Tag Archives: sunshine

“Where we can dance for an hour like a couple rainbows.”

MayDayChallenge, day Five: I return to my childish roots.

Hot potato

would you like a hot potato
before we leave for Chicago
sour cream and salt and pepper
loads of butter and some cheddar

in the oven we will bake it
in some foiled tin we’ll take it
to the plane across the city
over land and lake so pretty

and when we land in Chicago
we will unwrap our potato
in a park all filled with people
we will eat it until we go…

la, la, la, la
la, la-la, la…

& later on we’ll be feeling fine
we will slip through the crowd and take the red line
all the way north past Sheridan
to where the line turns purple up in Evanston
and then I’ll take us to a place that I know
where we can dance for an hour like a couple rainbows
and after that we’ll have a cup of tea
and find ourselves a couch and fall to sleep, Zzz, Zzz

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More Writing Shop-talk (boring warning!)

Here are a few words that are on my rewriting “watch list”, which I try to minimize / synonymize in each successive draft:

  • Look
  • Just
  • That
  • So, very, really
  • Something
  • Said
  • Walk
  • Actually
  • Suddenly

These words (especially just) are used often in casual conversation, so they just tend to slip in when one is first ‘telling’ the story.

But writing, imho, should actually be a grade above the casual. Also, I’ve seen a lot of first drafts where writers use double modifiers on the subject, I.E.:

The stairwell sent him quick, dark echoes…

It’s a matter of taste, but I think that the second of the two modifiers should always be an uncommon word, or else the prose comes off as really, very predictable, or something.

Most importantly: while editing, concentrate on the tone and rhythm of the narrative itself, and let all the rules and such attend to it like servants.

If all we did as artists was follow rules, then this game would have long ago been over.

we are storytellers first, and writers by way of revision


Writing from the Heart

Last year’s novel was concerned with Memory and Mistake, and it’s greatest fault—and the reason it’s sitting in the vault, aging for a spell before I go back over it—is that it is largely written from a state of removal. From the first page, the “writer” states that he is writing about his writing more than he is writing about the life that his writing sprang from. And by the time the denouement starts to form, like a storm accumulated from the dust and wind and moisture of the traversed landscape, the Blackbird Variations, 3 retreats into a fractalling demurement of self reference, interpretation and critique that is so freaking dense and uncalled for that I’m sure anyone who made it that far would end up chucking it across the room, shouting: “What the hell is your problem, Benjamin? Why is it so hard to just tell a damn story?”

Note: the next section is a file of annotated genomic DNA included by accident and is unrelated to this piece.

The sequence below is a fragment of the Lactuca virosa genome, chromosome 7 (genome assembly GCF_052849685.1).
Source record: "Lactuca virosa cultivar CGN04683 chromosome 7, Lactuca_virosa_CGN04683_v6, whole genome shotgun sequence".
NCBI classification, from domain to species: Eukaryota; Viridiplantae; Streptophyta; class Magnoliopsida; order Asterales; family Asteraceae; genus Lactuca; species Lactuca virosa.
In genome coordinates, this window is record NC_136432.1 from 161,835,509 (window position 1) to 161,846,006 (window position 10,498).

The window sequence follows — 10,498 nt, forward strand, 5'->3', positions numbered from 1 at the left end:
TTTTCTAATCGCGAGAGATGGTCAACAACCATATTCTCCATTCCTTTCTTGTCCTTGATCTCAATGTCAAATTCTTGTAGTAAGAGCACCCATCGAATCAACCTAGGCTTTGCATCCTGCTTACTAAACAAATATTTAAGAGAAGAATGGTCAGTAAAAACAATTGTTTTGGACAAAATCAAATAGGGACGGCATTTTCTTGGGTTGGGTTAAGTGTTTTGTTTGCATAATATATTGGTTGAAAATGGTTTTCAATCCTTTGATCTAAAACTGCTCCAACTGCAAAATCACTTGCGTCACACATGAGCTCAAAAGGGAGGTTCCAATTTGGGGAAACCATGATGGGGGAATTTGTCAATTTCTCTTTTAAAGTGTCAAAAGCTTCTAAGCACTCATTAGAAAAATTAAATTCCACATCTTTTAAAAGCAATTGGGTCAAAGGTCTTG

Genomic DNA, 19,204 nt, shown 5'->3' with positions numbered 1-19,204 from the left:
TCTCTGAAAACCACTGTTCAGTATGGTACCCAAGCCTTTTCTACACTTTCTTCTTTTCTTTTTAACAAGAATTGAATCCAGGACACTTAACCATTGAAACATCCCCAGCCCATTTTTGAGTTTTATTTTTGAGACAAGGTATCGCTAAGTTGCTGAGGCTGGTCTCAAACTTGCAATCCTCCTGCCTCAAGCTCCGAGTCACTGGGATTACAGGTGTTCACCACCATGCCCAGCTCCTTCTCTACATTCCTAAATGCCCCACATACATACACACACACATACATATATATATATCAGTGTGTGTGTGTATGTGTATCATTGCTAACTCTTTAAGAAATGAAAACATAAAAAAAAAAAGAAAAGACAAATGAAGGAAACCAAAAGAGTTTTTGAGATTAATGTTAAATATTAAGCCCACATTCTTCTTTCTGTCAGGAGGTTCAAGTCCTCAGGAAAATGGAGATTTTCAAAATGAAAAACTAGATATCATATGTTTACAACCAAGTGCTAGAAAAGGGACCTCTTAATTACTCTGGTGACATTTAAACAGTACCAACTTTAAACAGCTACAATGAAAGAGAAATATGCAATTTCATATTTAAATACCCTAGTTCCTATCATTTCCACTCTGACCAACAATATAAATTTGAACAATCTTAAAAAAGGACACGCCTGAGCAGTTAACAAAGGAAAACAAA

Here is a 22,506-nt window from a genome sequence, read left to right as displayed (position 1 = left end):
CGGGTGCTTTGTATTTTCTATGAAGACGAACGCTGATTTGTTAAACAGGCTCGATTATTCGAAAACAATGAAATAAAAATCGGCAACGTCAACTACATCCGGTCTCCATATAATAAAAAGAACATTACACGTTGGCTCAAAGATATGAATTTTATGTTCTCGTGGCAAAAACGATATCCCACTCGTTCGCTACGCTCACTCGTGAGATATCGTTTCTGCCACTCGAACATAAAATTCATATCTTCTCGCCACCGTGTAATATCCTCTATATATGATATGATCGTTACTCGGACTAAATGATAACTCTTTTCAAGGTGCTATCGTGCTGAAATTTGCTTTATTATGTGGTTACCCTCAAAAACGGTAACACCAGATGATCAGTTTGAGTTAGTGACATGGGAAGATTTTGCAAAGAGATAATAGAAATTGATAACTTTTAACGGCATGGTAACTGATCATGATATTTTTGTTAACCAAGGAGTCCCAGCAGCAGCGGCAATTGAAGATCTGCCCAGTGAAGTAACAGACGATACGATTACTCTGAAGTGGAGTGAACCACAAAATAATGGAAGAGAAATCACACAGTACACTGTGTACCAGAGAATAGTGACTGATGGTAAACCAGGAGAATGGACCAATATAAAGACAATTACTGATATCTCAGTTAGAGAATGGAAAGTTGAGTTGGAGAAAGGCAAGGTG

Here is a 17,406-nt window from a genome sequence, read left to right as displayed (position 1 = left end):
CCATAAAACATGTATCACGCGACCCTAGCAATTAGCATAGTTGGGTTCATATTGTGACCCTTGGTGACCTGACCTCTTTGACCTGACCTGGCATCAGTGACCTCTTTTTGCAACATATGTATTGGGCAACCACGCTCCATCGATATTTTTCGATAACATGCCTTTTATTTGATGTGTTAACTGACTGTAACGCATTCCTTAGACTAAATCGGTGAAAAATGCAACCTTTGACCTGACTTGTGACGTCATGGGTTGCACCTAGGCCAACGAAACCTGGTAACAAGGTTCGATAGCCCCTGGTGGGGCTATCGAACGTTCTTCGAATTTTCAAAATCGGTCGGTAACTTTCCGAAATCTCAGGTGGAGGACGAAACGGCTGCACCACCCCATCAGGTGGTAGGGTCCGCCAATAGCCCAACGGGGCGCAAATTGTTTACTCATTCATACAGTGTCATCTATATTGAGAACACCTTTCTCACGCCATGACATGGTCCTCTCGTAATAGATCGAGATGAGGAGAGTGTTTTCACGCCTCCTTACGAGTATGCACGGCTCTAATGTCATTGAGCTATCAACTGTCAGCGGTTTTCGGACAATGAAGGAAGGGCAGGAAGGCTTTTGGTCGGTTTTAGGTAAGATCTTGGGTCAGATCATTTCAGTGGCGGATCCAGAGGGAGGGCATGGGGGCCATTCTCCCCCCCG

I let my mind guide my prose, and while some people can pull this off, I’m not one of them. My wheels spin so tight and quick that all too soon they spend the grist they’re fed, and begin to masticate their self-same mechanism.

Probably the greatest complement I’ve ever received, as an artist, was voiced 10 years ago by a four year old girl. She said to her mom, while describing the stories I would make up for her class while they ate lunch: “Benjamin tells stories from his heart.” And yet every time I tell a story to a blank page, my head steps all over the heart and tries to get the blood portioned out into a 42 fluid ounces, labeled and tested and siphoned of hemoglobin.

There has to be a way to cheat this.


“Faith, not religion, is the enemy.”

—opined the atheist. To which I replied:

Faith is unavoidable, for everyone is forced at points to posit unsubstantiated claims, even if only as stopgaps to gloss the transit from A to B. Now, being unable to modify these assumptions (or beliefs), that is a sign of mental or emotional calcification, which is caused by laziness, stubbornness, or in response to a perceived threat (for obstinacy is a form of armor).

I don’t necessarily disagree with you, but to discount the human capacity to have faith in what is not immediately graspable overlooks the role this capacity has in how we develop our lives, both personally and in the historic context.

Only experience can verify faith or knowledge. This hurdle seems to mock theists and atheists without particular prejudice.